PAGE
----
Video

Video African Media Tries to Educate Public About Ebola

While the Ebola epidemic continues to claim lives in West Africa, information technology specialists, together with radio and TV reporters, are battling misinformation and prejudice about the disease - using social media to educate the public about the deadly virus. VOA’s George Putic has more.
Video

Video Ferguson Calls for Justice as Anger, Violence Grips Community

Violence, anger and frustration continue to grip the small St. Louis suburb of Ferguson, Missouri. Protests broke out after a white police officer fatally shot an unarmed black teenager on August 9. The case has sparked outrage around the nation and prompted the White House to send U.S. Attorney Eric Holder to the small community of just over 20,000 people. VOA’s Mary Alice Salinas has more from Ferguson.
Video

Video Beheading Of US Journalist Breeds Outrage

U.S. and British authorities have launched an investigation into an Islamic State video showing the beheading of kidnapped American journalist James Foley by a militant with a British accent. The extremist group, which posted the video on the Internet Tuesday, said the murder was revenge for U.S. airstrikes on militant positions in Iraq - and has threatened to execute another American journalist it is holding. Henry Ridgwell has more from London.
Video

Video Family Robots - The Next Big Thing?

Robots that can help us with daily chores like cooking and cleaning are a long way off, but automatons that serve as family companions may be much closer. Researchers in the United States, France, Japan and other countries are racing to build robots that can entertain and perform some simpler tasks for us. VOA’s George Putic reports.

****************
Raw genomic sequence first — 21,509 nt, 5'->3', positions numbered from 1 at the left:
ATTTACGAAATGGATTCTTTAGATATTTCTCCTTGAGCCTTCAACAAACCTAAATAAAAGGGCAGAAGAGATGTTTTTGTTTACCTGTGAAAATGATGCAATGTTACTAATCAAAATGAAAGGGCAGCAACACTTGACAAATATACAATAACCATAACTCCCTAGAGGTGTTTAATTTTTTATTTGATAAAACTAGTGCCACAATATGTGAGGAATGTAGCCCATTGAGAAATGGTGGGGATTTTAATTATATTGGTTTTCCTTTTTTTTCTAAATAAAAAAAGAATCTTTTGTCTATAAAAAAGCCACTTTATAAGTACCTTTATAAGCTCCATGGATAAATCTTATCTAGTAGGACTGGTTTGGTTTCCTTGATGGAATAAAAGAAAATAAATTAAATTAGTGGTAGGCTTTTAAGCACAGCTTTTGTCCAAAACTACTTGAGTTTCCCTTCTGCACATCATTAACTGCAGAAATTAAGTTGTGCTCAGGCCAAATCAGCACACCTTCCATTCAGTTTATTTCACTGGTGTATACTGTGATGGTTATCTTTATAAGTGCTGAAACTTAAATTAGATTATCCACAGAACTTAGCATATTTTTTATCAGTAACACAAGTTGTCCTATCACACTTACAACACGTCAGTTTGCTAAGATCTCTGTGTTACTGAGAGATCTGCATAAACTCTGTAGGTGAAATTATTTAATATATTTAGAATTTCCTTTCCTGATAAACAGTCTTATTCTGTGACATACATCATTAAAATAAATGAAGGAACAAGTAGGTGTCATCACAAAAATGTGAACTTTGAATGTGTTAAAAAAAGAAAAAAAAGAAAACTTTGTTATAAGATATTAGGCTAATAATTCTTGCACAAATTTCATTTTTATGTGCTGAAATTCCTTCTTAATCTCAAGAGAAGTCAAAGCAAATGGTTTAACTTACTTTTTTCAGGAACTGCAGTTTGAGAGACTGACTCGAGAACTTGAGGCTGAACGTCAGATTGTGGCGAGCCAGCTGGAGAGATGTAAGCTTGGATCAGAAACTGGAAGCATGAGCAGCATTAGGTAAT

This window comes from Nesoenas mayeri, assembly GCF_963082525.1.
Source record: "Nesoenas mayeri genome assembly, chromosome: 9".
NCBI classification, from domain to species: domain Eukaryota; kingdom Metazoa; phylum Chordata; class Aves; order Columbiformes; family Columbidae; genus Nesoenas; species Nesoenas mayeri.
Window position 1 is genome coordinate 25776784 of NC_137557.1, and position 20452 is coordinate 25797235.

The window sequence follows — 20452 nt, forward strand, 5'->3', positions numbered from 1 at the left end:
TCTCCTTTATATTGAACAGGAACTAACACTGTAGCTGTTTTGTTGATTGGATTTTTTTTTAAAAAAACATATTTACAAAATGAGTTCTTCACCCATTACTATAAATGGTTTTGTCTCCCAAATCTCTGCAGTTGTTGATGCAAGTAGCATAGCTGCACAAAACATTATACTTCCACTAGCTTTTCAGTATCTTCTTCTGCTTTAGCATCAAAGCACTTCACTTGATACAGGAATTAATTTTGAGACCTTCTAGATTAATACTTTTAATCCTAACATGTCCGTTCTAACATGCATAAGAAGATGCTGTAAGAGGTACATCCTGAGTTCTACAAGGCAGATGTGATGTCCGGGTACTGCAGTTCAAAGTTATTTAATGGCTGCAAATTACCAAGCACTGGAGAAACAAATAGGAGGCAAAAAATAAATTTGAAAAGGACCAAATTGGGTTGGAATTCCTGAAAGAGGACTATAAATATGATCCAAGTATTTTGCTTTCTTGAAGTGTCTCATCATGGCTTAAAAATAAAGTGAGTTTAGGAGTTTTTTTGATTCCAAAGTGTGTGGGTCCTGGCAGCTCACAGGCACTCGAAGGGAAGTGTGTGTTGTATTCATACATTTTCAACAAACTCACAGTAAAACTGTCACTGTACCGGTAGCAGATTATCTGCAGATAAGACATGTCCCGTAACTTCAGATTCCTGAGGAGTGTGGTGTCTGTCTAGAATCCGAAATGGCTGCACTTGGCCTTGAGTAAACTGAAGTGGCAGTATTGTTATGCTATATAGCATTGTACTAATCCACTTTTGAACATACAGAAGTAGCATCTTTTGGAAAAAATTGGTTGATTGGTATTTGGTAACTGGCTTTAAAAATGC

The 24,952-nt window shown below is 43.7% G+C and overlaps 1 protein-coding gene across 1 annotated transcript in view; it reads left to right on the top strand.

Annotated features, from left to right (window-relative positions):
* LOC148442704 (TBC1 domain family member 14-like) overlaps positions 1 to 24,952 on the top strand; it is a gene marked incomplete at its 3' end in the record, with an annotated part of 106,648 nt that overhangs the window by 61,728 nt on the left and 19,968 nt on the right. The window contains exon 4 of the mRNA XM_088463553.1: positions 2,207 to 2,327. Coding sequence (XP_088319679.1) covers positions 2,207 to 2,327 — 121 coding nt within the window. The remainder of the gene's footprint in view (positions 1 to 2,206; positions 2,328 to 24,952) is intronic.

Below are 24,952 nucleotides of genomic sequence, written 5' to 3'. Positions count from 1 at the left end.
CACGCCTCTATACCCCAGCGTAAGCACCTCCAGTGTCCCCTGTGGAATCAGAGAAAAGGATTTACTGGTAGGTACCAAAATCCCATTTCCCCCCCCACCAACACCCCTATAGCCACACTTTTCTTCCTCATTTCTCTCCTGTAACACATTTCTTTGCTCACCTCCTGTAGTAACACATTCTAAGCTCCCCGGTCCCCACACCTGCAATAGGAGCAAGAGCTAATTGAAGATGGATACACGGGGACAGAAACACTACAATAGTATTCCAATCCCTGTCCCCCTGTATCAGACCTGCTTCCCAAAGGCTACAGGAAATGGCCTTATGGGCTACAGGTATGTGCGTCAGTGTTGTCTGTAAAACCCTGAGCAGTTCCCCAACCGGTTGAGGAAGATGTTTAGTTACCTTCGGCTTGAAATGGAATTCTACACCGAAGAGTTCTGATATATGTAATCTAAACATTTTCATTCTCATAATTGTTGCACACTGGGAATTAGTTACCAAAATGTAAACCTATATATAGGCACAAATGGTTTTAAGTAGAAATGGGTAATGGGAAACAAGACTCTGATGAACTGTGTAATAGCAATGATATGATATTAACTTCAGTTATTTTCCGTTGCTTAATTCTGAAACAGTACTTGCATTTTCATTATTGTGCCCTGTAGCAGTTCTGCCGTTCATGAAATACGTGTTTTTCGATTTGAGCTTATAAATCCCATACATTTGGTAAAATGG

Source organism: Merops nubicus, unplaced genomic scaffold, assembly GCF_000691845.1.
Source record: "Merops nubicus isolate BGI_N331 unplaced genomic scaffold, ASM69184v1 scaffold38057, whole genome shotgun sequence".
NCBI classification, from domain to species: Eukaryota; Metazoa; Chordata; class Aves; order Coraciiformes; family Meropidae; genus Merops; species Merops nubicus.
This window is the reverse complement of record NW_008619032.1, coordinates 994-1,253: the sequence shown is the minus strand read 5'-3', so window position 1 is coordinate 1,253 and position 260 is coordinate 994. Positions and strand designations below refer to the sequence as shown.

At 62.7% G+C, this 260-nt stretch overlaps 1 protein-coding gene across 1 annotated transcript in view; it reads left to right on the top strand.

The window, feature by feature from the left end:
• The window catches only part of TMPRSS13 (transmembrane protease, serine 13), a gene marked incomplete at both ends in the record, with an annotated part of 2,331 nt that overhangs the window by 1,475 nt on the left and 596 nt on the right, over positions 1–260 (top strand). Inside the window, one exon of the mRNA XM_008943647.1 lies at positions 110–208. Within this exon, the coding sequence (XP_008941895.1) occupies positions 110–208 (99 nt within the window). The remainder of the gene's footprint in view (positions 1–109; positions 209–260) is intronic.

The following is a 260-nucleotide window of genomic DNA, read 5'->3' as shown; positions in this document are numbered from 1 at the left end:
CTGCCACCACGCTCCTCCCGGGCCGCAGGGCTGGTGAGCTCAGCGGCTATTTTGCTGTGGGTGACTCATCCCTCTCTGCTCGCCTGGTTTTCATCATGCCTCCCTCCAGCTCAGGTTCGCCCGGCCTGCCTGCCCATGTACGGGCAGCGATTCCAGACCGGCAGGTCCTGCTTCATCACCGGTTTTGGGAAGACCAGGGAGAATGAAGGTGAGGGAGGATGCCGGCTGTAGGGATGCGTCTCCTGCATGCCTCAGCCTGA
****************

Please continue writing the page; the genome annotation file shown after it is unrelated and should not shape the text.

Video

Video In Ukraine, Fear and Distrust Remain Where Fighting has Stopped

As the Ukrainian military reclaims control of eastern cities from pro-Russian separatists, residents are getting a chance to rebuild their lives. VOA's Gabe Joselow reports from the town of Kramatorsk in Donetsk province, where a sense of fear is still in the air, and distrust of the government in Kyiv still runs deep.
Video

Video Five Patients Given Experimental Ebola Drug Said to Be Improving

The World Health Organization has approved the use of experimental treatments for Ebola patients in West Africa. The Ebola outbreak there is unprecedented, the disease deadly. The number of people who have died from Ebola has surpassed 1,200. VOA's Carol Pearson reports on the ethical considerations of allowing experimental drugs to be used.
Video

Video China Targets Overseas Assets of Corrupt Officials

As China presses forward with its anti-graft effort, authorities are targeting corrupt officials who have sent family members and assets overseas. The efforts have stirred up a debate at home on exactly how many officials take that route and how likely it is they will be caught. Rebecca Valli has this report.
Video

Video Leading The Fight Against Islamic State, Kurds Question Iraqi Future

Western countries including the United States have begun arming the Kurdish Peshmerga forces in northern Iraq to aid their battle against extremist Sunni militants from the Islamic State. But there are concerns that a heavily-armed Kurdistan Regional Government, or KRG, might seek to declare independence and cause the break-up of the Iraqi state. As Henry Ridgwell reports from London, the KRG says it will only seek greater autonomy from Baghdad.
Video

Video In Rural Kenya, Pressure Builds Against Female Circumcision

In some Kenyan communities, female genital mutilation remains a rite of passage. But activists are pushing back, with education for girls and with threats of punishment those who perform the circumcision. Mohammed Yusuf looks at the practice in the rural eastern community of Tharaka-Nithi.

AppleAndroid